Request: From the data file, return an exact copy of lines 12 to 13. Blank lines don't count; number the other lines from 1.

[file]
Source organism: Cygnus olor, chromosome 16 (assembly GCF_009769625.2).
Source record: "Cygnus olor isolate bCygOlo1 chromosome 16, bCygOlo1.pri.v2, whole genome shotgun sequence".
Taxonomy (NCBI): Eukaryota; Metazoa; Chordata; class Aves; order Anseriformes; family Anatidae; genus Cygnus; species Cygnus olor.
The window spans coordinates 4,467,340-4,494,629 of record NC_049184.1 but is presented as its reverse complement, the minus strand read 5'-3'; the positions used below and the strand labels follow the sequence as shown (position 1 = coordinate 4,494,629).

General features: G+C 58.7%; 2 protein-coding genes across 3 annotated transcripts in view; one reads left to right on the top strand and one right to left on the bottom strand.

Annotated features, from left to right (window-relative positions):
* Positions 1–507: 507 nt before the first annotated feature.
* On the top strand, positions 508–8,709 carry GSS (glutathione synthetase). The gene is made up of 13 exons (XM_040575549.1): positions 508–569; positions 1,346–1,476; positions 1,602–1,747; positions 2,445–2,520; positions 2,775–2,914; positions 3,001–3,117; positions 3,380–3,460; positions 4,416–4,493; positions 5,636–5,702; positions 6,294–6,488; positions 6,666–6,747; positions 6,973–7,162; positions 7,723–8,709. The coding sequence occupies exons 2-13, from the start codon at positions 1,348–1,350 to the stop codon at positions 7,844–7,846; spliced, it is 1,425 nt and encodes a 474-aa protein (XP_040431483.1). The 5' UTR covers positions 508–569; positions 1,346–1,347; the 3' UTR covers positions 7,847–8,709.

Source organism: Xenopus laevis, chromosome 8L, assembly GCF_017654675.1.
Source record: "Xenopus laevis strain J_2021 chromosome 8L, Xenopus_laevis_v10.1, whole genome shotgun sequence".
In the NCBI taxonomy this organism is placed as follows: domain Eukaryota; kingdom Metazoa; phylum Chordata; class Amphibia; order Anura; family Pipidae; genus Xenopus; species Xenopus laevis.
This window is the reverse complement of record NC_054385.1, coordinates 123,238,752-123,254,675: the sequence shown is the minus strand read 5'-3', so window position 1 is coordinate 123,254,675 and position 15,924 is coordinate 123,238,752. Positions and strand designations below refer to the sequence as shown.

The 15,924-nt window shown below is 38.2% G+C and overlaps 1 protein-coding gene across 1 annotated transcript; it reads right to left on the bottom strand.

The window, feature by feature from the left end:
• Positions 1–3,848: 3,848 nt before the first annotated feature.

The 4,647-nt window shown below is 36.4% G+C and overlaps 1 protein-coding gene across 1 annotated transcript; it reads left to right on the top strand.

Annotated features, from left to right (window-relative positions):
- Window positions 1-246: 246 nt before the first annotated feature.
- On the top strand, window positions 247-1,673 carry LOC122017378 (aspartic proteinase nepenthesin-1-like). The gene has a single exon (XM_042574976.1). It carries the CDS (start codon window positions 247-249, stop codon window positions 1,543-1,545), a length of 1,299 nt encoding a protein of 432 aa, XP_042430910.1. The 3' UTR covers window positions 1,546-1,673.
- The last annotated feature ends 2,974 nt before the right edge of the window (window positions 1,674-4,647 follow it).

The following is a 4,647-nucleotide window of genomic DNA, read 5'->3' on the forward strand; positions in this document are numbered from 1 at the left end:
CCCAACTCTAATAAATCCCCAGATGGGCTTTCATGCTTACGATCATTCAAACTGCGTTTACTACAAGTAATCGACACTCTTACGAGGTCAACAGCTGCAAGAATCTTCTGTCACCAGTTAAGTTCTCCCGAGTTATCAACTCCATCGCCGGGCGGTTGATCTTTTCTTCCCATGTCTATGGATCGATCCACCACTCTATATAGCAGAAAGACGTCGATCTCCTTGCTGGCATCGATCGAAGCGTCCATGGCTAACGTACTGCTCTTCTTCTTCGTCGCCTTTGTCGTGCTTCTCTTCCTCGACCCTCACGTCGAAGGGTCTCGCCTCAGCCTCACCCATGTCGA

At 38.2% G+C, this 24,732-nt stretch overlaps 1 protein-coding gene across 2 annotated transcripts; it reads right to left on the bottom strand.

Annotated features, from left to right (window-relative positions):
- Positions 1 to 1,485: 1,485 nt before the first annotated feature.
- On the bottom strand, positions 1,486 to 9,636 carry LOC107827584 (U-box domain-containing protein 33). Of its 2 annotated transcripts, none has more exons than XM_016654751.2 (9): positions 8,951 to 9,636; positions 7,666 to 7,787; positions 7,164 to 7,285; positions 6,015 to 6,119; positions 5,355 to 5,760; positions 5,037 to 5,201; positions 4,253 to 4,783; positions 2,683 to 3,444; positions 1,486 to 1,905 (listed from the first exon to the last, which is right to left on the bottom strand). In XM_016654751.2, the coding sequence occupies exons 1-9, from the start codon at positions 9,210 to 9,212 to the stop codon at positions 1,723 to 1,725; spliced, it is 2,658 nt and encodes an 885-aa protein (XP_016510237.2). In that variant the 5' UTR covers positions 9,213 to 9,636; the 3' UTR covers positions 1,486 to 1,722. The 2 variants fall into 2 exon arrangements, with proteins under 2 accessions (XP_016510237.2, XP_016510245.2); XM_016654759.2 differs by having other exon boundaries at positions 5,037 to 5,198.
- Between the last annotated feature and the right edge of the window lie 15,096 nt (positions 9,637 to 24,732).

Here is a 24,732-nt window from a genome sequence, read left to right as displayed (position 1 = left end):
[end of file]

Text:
This window is the reverse complement of record NC_054385.1, coordinates 123,238,752-123,254,675: the sequence shown is the minus strand read 5'-3', so window position 1 is coordinate 123,254,675 and position 15,924 is coordinate 123,238,752. Positions and strand designations below refer to the sequence as shown.

The 15,924-nt window shown below is 38.2% G+C and overlaps 1 protein-coding gene across 1 annotated transcript; it reads right to left on the bottom strand.